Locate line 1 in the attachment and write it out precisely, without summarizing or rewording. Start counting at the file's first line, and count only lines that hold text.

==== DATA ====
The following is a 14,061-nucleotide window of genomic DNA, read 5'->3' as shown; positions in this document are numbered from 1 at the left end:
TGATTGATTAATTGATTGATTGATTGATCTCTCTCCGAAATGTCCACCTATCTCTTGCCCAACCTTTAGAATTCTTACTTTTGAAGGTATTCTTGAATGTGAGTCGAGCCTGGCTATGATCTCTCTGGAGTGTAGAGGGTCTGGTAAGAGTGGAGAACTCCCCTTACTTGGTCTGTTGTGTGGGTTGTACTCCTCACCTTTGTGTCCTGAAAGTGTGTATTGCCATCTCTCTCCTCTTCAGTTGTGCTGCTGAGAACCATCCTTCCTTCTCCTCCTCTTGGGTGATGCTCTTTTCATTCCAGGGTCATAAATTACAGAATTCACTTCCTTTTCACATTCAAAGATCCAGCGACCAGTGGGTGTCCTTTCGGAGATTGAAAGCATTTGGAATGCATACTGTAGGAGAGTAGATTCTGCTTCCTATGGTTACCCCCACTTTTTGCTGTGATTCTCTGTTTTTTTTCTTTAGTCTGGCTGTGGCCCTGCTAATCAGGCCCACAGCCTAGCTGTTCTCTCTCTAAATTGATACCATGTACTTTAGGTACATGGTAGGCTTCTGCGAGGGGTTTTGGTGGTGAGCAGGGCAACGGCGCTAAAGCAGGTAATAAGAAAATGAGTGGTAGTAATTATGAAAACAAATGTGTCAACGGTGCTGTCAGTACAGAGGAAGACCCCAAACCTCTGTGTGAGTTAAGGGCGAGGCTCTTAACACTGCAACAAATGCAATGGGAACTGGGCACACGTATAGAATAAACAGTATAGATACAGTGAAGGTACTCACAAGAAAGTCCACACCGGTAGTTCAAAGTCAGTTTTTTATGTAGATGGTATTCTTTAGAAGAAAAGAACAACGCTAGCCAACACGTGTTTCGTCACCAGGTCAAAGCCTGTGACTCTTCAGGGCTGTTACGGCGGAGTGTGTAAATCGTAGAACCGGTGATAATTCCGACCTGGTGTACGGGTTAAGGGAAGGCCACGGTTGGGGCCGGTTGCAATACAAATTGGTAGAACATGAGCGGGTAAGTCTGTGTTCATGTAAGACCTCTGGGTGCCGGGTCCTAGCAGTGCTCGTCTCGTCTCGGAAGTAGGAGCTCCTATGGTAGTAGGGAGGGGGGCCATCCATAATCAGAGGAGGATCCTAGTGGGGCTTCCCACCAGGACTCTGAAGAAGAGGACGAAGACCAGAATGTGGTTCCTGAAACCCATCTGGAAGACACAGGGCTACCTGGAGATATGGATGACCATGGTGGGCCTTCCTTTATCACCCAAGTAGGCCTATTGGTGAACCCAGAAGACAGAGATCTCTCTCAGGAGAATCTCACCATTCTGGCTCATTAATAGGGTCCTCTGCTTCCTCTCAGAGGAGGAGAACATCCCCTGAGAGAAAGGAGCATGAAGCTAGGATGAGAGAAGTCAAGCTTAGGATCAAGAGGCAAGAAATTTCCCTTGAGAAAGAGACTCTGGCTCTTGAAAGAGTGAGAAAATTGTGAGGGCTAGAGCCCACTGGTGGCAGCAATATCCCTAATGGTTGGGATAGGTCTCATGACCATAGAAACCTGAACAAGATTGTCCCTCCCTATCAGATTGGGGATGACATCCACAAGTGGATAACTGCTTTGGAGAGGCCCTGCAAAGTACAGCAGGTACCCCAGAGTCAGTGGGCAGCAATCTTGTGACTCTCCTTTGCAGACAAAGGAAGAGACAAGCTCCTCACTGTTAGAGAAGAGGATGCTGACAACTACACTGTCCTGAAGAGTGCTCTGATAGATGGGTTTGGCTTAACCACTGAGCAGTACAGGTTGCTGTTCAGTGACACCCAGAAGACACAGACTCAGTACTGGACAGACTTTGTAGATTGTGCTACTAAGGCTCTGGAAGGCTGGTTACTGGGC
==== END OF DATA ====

The following is a 14,061-nucleotide window of genomic DNA, read 5'->3' as shown; positions in this document are numbered from 1 at the left end: